Botswana Scraps Anti-Gay Laws: What It Means


The Botswana High Court made history on June 11 when it struck down a section in the country’s penal code, which harkens back to colonial rule, that criminalised homosexual acts. The court ruled that “any criminalisation of love, of finding fulfilment in love, dilutes compassion and tolerance” and is unconstitutional. This landmark ruling is a victory for queer people in Botswana, on the continent and for human rights in the world. The Daily Vox takes a look at what this ruling actually means.

How was this matter brought to court?

The court was hearing a petition made by an unnamed applicant in 2016 who had challenged two sections of the Botswana penal code that criminalised homosexual acts. This petition was supported by Lesbians, Gays and Bisexuals of Botswana (Legabibo) which was admitted as a friend of the court. Legabibo has been fighting for queer rights in Botswana for years.

Legabibo submitted evidence before the court to show how the continued criminalisation limits the ability of queer persons to access basic social services, exposes them to stigma and discrimination, and violates their human dignity.

“It has taken a long time for our community to be where it is. This incredibly life-changing decision, although it does not right all the wrongs done to individual members of the LGBT community, is a step towards restoring our dignity as human beings”, Legabibo head Anna Mmolai-Chalmers said.

The Southern Africa Litigation Centre (SALC) provided legal and technical support to Legabibo in the case.

Tashwill Esterhuizen, queer and sex workers rights programme lawyer at the SALC, praised the Botswanian courts for championing the dignity of queer people through the law. “Through their sound legal reasoning and constitutional jurisprudence, the Botswana courts continue to set an example for other courts in the region on the important role that the judiciary can and should play in protecting and promoting human rights for all persons,” Esterhuizen said in a statement.   

Esterhuizen hopes that this case will set an important precedent for other courts in the region.

Why is this ruling a leap forward for Africa?

Botswana’s landmark ruling comes a month after the high court in Kenya maintained its anti-homosexuality laws. The Kenyan court ruling rejected a petition calling for the decriminalisation of homosexual acts in the country keeping it punishable by 14 years in prison.

During the British colonial era, these laws against homosexuality were imposed on British colonies including Kenya and Botswana. Many African countries continue to have these laws. India, also a former British colony, repealed these laws in September 2018.

Botswana has joined other African countries like Angola, Seychelles, Mozambique and South Africa, where homosexuality is not illegal.

Does this mean homosexuality will no longer be criminalised in Botswana?

“Many people speak of criminialisation of homosexuality. But in Botswana homosexuality was never criminalised,” Esterhuizen said.

The courts made that clear during a case in 2016. Legabibo won a case in the court of appeal which ordered the government to officially acknowledge and register the organisation. The court held that all persons in Botswana, including queer persons are entitled to protection of their constitutional rights and dignity.

“In that case, there was a distinction between homosexuality and the conduct,” Esterhuizen said. In Botswana it’s not a crime to be gay, the sexual act between two individuals is what was criminalised.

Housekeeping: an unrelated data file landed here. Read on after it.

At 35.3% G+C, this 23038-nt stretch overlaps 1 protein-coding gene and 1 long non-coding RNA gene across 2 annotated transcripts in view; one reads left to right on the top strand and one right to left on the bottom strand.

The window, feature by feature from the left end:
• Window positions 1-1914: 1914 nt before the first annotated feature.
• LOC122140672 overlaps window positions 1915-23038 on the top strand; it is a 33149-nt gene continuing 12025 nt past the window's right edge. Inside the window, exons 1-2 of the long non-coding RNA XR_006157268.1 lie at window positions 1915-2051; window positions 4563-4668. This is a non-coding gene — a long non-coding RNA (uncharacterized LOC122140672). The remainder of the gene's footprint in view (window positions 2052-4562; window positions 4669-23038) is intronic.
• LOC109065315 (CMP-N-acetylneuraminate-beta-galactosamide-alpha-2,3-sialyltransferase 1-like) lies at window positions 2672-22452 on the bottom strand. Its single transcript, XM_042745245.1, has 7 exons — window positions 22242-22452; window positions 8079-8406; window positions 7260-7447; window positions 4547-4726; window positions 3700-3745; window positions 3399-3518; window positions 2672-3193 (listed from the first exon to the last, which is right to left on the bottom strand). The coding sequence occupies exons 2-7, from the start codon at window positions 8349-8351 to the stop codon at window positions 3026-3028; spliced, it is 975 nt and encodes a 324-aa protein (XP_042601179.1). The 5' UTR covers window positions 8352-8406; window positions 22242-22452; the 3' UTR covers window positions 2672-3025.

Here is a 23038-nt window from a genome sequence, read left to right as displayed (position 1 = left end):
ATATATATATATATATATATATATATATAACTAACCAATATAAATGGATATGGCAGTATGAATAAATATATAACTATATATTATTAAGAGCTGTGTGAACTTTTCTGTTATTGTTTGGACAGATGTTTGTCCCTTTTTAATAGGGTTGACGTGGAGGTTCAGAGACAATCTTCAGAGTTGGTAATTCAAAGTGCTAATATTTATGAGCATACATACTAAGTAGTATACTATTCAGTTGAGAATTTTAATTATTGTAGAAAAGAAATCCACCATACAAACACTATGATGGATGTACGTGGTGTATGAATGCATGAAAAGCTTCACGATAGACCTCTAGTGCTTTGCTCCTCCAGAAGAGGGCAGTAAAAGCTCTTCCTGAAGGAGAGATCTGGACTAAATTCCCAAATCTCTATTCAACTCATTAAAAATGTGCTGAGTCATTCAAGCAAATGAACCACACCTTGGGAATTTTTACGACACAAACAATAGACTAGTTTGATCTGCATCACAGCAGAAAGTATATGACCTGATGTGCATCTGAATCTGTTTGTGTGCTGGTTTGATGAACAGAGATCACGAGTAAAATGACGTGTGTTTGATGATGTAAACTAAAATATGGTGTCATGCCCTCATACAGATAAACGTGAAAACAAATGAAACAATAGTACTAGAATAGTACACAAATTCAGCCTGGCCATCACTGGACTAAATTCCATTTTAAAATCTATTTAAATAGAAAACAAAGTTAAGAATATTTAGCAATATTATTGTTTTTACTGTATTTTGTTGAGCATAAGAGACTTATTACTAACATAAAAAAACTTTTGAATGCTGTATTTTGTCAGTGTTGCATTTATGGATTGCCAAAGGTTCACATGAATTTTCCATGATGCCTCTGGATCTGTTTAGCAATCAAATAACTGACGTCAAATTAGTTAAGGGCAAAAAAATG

Wait a minute. Then what are the existing laws surrounding homsexuality in Botswana?

Botswana’s penal code, drawn up in 1965 during British colonial rule, rendered homosexual acts as “carnal knowledge of any person against the order of nature”.

Section 164 of the penal code, persons who are guilty of this “offence” would be liable to imprisonment for a term up to seven years. Even person who attempt to commit this “offence” could face up to five years in prison under section 165. Also, “indecent practices between persons” whether in public or private, were punishable with up to two years in prison.

The law initially only applied to men, but after the law found this discriminatory, the law applied to women too.

Does this mean it’s now legal for gay people to have sex in Botswana?

It’s not that simple.

In Esterhuizen’s reading of the judgment, the court basically just declared the law unconstitutional. “What the government now needs to do is to take measures to remove the laws from the penal code,” he said.

It’s a great step in the right direction. But there is still work to be done before the laws criminalising homosexual acts are well and truly scrapped.

But it’s still a feat to be celebrated, right?

Definitely. Botswana is the first country in Africa without sexual orientation in their constitution who actually decriminalised homosexual acts through the courts. This is besides South Africa.

South Africa was the first country who decriminalised homosexual acts through the courts.

There’s a distinction between decriminalising through the courts and decriminalising through the legislature. Mozambique, for example, decriminalised through legislative reforms in 2015.

“For Africa, this is amazing,” Esterhuizen said. SALC has been working in Botswana for many years and hopes other courts will follow suit. Estherhuizen’s sentiment was echoed all over the world.

“This is a remarkable moment for all of Southern Africa and the judgment will have far-reaching consequences in extending the rights of LGBTIQ people in Botswana,” GALA director Keval Harie said. GALA is the centre for Lesbian, Gay, Bisexual, Transgender, Intersex and Queer (LGBTIQ) culture and education in South Africa.

Let’s hope Botswana inspires more African countries to follow suit.

Featured image via Wikimedia Commons